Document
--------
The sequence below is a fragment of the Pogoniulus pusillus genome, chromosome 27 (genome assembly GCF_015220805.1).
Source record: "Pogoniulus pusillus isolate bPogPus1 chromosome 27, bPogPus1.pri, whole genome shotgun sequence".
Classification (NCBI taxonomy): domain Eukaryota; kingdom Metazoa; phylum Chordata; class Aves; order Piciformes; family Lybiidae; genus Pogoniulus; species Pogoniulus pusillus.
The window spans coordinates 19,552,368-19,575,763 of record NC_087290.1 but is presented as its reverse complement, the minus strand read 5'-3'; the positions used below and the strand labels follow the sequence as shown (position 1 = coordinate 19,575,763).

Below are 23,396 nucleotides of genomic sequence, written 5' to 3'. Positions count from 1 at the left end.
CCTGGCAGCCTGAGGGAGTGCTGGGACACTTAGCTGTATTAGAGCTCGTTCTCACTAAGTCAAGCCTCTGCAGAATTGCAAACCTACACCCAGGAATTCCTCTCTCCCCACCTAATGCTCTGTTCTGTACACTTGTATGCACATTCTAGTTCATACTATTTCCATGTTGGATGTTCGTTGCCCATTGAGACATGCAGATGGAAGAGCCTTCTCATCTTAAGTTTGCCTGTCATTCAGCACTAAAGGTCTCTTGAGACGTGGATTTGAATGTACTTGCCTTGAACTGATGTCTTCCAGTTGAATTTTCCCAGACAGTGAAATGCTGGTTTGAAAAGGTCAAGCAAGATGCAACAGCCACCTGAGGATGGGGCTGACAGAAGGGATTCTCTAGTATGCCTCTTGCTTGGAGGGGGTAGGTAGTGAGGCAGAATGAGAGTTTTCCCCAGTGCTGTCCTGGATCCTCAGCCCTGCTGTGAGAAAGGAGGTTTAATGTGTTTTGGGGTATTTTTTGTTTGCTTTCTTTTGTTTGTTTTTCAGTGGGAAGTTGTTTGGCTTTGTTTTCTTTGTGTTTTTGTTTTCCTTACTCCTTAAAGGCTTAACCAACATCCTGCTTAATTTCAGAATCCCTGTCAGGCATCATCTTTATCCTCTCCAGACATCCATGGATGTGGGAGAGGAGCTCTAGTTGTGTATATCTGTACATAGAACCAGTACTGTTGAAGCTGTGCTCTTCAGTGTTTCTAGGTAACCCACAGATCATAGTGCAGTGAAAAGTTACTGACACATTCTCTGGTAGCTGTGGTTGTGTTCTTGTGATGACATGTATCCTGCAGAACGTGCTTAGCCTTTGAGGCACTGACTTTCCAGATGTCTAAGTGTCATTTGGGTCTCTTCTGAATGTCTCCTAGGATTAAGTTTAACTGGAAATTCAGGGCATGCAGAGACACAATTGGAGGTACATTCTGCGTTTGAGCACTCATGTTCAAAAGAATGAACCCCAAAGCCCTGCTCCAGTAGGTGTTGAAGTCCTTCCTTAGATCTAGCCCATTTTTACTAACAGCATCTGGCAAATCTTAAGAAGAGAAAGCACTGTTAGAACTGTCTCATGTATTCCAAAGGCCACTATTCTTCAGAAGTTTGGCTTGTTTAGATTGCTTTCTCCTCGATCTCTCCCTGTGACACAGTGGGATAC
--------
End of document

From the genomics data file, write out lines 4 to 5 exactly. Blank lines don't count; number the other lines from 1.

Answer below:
The window spans coordinates 19,552,368-19,575,763 of record NC_087290.1 but is presented as its reverse complement, the minus strand read 5'-3'; the positions used below and the strand labels follow the sequence as shown (position 1 = coordinate 19,575,763).

Below are 23,396 nucleotides of genomic sequence, written 5' to 3'. Positions count from 1 at the left end.